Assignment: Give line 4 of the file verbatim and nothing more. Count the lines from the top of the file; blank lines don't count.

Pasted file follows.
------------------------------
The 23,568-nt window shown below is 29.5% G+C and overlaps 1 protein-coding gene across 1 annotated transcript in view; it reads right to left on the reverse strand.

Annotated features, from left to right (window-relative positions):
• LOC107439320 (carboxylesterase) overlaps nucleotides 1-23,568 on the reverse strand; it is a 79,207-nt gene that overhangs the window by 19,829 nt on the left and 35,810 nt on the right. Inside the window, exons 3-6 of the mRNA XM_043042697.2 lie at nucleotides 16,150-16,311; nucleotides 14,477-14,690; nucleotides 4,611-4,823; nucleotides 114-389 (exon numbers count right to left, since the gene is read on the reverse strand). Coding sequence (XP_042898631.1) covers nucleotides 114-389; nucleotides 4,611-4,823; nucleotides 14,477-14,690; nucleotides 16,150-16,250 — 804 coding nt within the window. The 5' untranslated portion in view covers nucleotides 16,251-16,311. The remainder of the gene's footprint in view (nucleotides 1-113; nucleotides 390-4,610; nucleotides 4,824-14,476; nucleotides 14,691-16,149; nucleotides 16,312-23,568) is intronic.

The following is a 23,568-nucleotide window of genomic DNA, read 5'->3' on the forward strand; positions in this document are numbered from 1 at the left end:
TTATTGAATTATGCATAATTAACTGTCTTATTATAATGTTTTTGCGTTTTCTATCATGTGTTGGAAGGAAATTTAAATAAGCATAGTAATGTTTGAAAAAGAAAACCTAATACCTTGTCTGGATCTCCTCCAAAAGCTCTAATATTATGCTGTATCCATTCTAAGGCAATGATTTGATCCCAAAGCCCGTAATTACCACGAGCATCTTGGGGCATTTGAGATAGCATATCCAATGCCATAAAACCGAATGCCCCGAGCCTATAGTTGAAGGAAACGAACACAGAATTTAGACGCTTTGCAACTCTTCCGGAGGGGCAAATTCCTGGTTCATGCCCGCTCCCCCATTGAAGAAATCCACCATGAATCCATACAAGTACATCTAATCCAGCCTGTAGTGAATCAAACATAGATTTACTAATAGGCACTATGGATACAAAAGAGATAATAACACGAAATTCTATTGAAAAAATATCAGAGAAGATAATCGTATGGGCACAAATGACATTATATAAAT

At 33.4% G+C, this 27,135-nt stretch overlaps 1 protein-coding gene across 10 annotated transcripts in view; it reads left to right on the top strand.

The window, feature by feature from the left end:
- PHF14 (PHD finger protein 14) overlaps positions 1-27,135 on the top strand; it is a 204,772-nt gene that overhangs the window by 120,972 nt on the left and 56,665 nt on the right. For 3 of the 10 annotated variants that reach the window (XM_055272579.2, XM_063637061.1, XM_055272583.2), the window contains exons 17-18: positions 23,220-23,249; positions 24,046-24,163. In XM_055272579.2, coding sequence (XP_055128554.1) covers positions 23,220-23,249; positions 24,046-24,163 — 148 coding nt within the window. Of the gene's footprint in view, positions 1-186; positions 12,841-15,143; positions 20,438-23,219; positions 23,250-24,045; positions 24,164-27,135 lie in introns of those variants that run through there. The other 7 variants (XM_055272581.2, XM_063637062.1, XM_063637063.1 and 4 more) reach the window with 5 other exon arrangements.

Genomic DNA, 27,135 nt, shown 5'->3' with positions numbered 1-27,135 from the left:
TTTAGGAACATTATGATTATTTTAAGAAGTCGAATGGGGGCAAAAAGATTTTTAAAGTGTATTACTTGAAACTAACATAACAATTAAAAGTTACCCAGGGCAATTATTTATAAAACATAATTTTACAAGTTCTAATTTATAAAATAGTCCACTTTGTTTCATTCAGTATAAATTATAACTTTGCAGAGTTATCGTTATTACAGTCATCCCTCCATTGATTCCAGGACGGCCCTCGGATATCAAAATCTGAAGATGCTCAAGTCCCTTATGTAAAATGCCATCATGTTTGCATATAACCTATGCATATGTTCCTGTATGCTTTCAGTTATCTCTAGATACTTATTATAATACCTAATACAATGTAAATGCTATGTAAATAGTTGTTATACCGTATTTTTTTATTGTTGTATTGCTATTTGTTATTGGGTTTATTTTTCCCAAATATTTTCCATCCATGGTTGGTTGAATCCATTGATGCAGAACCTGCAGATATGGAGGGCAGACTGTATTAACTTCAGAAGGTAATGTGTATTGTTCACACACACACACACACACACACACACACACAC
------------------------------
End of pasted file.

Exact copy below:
The following is a 23,568-nucleotide window of genomic DNA, read 5'->3' on the forward strand; positions in this document are numbered from 1 at the left end: